How to survive flood, famine, flu, and financial catastrophe

Neil Strauss has a tough assignment ahead of him- survive the worst:

Like any good journalist he documented his journey in The Game’s successor, Emergency. Emergency works both as a gold-standard piece of gonzo journalism, with Strauss sharing the extraordinary lives and motivations of his subjects, and as a detailed manual on how to prepare yourself before the long wild party of civilisation comes to a messy end.

Longer chapters detailing his quest to transform himself from an effete, deskbound writer to a self-reliant woodsman are interpolated with short two-page comic strip ‘how to’ segments on everything from evasive driving to sawing through plastic handcuffs with a pair of shoelaces.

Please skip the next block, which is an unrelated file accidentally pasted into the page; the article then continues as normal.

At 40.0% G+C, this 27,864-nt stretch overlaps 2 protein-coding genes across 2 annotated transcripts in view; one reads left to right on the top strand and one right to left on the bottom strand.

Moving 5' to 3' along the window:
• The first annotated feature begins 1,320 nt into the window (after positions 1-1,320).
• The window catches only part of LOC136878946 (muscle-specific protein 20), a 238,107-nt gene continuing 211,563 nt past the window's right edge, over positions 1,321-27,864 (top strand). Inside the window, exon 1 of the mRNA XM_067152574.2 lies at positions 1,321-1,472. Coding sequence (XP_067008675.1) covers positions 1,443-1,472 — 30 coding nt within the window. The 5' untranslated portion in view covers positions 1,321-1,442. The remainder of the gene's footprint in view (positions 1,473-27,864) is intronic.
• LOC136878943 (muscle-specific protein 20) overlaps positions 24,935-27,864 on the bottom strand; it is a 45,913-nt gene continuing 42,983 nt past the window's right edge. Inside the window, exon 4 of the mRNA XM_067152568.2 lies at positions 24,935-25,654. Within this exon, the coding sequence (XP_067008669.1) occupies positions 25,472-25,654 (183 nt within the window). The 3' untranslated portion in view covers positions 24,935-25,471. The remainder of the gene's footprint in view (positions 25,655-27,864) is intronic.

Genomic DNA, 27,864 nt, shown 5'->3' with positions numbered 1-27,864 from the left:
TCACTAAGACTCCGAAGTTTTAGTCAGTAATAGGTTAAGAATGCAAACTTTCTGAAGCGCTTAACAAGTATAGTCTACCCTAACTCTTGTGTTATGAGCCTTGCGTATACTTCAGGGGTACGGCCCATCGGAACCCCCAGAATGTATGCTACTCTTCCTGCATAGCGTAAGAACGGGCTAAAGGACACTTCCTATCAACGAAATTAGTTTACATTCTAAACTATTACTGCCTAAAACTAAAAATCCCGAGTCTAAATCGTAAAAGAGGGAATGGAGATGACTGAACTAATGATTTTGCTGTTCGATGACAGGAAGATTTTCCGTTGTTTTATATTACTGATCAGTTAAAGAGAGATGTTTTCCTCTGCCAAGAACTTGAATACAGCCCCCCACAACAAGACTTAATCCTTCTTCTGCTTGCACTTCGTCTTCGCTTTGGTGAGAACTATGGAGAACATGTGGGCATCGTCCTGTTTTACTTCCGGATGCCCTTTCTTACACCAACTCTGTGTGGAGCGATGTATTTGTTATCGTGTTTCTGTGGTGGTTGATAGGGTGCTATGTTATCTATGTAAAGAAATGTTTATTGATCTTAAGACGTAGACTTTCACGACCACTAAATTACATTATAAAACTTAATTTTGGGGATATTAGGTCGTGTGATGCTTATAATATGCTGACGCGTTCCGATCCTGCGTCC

I’m here today, at a self-sufficient farm outside Guildford, to get a small flavour of Neil’s research. Despite the jeremiads you might see in some of the more excitable newspapers, the chance that ours will be generation that sees a colossal social collapse like the Fall of the Roman Empire or a pandemic on the scale of the Black Death is still reassuringly slim.

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